Ah, the land of plenty. It had to come to this. America’s class system has been around for centuries, but the division became more obvious in the 19th century with the creation of opulent resorts, first in the east with the likes of Saratoga Springs, Palm Beach and Newport, then slowly moving west to Aspen, Jackson Hole and Carmel. What all of them had in common were beautiful settings and a work force that could not afford to live there. These days, we have a modest variation of the theme spreading in certain neighborhoods throughout the country, including Bainbridge Island, where an increasing number of the city’s workers live west of Agate Pass.
It’s an age-old dilemma, of course, but there are several strange twists going on here. Try this one: people worked bone hard in Seattle or elsewhere so they could retire to island comfort, while others now toil on Bainbridge so they can afford to live elsewhere. What will we do if some day the drawbridge goes up, or the gate closes tight? How will all these people feed themselves? Humor aside, many progressive thinkers believe affordable housing is the answer. Perhaps, but is it too late?
No, says the local Housing Resources Board, which, through its formation of a Community Land Trust and the donation last year of 5.6 acres on Ferncliff Avenue, believes islanders are ready to support the idea of community ownership. During the next few years, the group wants to build 30 modest-income homes (3 bedrooms, 1,200 square feet) for people who either live or work (or both) on the island. To qualify, buyers would have to make less than the county median income, which today is $55,900 annually for a family of four.
The snag? Buyers would be acquiring only the house because the land would remain in the trust’s possession in perpetuity. The new homeowners also would have to agree to a resale restriction that would limit equity. At a 1.5 appreciation rate (the rate HRB uses for its four Vineyard Lane properties) a $200,000 house would appreciate $3,000 a year, producing $30,000 in equity over 10 years if that’s when the buyer decided to sell. Not as much as most people want, perhaps, but better than nothing.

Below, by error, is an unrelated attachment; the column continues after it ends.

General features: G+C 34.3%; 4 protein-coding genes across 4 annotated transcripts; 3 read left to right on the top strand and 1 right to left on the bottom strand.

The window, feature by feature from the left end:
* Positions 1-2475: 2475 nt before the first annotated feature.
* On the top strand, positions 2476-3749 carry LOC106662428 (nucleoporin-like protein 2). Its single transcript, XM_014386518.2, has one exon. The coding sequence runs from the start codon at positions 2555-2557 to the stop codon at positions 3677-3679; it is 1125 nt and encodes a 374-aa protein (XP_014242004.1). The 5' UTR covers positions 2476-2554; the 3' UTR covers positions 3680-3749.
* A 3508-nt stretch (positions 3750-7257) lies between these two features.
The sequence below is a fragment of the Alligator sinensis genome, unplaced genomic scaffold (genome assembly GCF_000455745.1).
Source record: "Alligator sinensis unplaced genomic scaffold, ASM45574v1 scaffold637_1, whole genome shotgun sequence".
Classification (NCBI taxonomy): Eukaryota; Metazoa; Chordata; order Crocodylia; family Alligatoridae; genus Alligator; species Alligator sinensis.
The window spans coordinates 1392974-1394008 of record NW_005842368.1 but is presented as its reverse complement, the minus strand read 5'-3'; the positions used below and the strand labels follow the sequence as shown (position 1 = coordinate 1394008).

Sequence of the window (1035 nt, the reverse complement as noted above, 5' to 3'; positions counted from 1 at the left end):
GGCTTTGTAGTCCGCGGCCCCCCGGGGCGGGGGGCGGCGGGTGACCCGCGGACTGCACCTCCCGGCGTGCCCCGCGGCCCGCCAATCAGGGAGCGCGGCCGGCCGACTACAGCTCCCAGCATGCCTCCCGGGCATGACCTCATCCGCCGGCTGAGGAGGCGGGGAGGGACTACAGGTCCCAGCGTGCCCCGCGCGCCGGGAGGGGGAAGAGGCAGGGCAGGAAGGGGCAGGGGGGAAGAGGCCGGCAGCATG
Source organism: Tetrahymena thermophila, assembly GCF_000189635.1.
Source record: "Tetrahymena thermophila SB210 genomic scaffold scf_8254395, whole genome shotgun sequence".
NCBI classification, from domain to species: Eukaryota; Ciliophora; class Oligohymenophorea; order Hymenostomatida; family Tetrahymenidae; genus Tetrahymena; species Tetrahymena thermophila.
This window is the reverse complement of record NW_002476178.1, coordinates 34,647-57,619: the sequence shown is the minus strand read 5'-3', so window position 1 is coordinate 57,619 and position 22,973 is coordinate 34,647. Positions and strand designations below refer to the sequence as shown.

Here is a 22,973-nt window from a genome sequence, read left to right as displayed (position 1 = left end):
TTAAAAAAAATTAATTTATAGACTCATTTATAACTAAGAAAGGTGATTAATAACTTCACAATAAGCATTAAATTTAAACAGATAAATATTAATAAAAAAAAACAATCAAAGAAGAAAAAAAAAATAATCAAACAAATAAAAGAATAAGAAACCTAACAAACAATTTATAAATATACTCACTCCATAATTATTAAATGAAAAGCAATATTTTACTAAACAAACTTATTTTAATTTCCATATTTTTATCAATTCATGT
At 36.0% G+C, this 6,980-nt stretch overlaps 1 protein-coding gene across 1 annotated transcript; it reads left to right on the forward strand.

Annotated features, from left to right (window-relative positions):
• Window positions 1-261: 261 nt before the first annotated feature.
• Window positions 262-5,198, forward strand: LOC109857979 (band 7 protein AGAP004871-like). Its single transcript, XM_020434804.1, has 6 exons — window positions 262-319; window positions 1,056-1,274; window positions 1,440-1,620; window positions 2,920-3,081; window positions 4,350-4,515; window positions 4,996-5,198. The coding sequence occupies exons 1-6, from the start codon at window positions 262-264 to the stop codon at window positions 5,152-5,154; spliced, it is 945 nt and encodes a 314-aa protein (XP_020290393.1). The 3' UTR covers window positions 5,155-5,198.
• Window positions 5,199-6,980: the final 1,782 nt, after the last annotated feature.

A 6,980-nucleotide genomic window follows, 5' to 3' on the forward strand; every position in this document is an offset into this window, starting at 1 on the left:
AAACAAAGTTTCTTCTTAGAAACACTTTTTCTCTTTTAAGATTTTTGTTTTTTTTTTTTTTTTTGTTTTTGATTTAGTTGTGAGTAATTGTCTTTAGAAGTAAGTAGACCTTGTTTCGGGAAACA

The land trust would serve as the developer, hiring the architects and contractors. It also would go after the necessary sources of subsidized funding — local, state and federal — and would even assist the prospective new owners in finding reliable lenders. Wisely, it would market the project, too. Land trusts are proliferating across the country and Washington now has 15 of them, but community support is still the most critical factor in convincing the grantors of grants to let the dollars flow. Plus, donations are always welcome.
Because of that, HRB is asking community members to donate whatever they can afford to the project between now and July 1. The donor of the Ferncliff land is committed and the land transfer is in process, said Carl Florea, director of the HRB. It’s a done deal, he said. But the donor has “requested a challenge” to community members in order to gauge the amount of interest and commitment they have toward a diverse population. Put up or shut up? Yes, $100,000 worth. Florea said $13,000 has already been donated.
It’s an interesting approach, especially when considering the value and location of the property, which is undeveloped and sits right outside of the entrance to Wing Point. It’s worth millions, but the owner obviously believes in philanthropy and a healthy community.
How about you?